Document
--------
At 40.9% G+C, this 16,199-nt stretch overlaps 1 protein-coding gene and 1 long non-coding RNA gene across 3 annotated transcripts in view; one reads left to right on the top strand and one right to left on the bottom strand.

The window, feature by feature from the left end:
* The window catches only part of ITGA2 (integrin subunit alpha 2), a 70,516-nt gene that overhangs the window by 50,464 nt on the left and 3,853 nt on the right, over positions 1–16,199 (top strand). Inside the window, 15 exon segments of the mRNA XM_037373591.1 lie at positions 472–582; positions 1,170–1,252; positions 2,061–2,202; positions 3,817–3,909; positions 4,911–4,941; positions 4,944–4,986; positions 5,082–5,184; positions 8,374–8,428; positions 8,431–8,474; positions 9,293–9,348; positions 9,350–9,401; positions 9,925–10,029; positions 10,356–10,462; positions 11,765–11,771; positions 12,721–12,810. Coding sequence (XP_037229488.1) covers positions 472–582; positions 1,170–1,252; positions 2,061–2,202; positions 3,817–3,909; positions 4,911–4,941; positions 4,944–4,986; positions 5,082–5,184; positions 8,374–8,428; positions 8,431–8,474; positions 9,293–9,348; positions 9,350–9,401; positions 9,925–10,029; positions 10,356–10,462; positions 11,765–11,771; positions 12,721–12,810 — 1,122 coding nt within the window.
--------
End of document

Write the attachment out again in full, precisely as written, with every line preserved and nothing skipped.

At 40.9% G+C, this 16,199-nt stretch overlaps 1 protein-coding gene and 1 long non-coding RNA gene across 3 annotated transcripts in view; one reads left to right on the top strand and one right to left on the bottom strand.

The window, feature by feature from the left end:
* The window catches only part of ITGA2 (integrin subunit alpha 2), a 70,516-nt gene that overhangs the window by 50,464 nt on the left and 3,853 nt on the right, over positions 1–16,199 (top strand). Inside the window, 15 exon segments of the mRNA XM_037373591.1 lie at positions 472–582; positions 1,170–1,252; positions 2,061–2,202; positions 3,817–3,909; positions 4,911–4,941; positions 4,944–4,986; positions 5,082–5,184; positions 8,374–8,428; positions 8,431–8,474; positions 9,293–9,348; positions 9,350–9,401; positions 9,925–10,029; positions 10,356–10,462; positions 11,765–11,771; positions 12,721–12,810. Coding sequence (XP_037229488.1) covers positions 472–582; positions 1,170–1,252; positions 2,061–2,202; positions 3,817–3,909; positions 4,911–4,941; positions 4,944–4,986; positions 5,082–5,184; positions 8,374–8,428; positions 8,431–8,474; positions 9,293–9,348; positions 9,350–9,401; positions 9,925–10,029; positions 10,356–10,462; positions 11,765–11,771; positions 12,721–12,810 — 1,122 coding nt within the window.